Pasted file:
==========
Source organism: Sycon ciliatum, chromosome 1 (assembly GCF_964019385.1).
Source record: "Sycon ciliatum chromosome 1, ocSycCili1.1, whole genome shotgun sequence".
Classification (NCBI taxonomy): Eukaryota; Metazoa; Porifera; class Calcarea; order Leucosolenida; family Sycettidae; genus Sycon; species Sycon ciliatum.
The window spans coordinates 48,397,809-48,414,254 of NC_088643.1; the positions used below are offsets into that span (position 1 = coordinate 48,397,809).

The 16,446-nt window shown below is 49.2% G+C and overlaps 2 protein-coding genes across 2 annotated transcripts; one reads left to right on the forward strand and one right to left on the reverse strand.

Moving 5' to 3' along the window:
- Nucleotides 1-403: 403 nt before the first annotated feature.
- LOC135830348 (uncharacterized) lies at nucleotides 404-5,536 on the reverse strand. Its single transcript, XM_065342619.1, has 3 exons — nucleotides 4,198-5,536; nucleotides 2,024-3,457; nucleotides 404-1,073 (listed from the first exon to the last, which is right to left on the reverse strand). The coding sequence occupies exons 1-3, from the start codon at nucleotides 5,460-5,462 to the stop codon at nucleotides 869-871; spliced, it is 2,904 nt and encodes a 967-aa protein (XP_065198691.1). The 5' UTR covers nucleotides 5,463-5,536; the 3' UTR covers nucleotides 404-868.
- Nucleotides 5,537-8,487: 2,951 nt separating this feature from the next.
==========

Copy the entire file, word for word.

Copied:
Source organism: Sycon ciliatum, chromosome 1 (assembly GCF_964019385.1).
Source record: "Sycon ciliatum chromosome 1, ocSycCili1.1, whole genome shotgun sequence".
Classification (NCBI taxonomy): Eukaryota; Metazoa; Porifera; class Calcarea; order Leucosolenida; family Sycettidae; genus Sycon; species Sycon ciliatum.
The window spans coordinates 48,397,809-48,414,254 of NC_088643.1; the positions used below are offsets into that span (position 1 = coordinate 48,397,809).

The 16,446-nt window shown below is 49.2% G+C and overlaps 2 protein-coding genes across 2 annotated transcripts; one reads left to right on the forward strand and one right to left on the reverse strand.

Moving 5' to 3' along the window:
- Nucleotides 1-403: 403 nt before the first annotated feature.
- LOC135830348 (uncharacterized) lies at nucleotides 404-5,536 on the reverse strand. Its single transcript, XM_065342619.1, has 3 exons — nucleotides 4,198-5,536; nucleotides 2,024-3,457; nucleotides 404-1,073 (listed from the first exon to the last, which is right to left on the reverse strand). The coding sequence occupies exons 1-3, from the start codon at nucleotides 5,460-5,462 to the stop codon at nucleotides 869-871; spliced, it is 2,904 nt and encodes a 967-aa protein (XP_065198691.1). The 5' UTR covers nucleotides 5,463-5,536; the 3' UTR covers nucleotides 404-868.
- Nucleotides 5,537-8,487: 2,951 nt separating this feature from the next.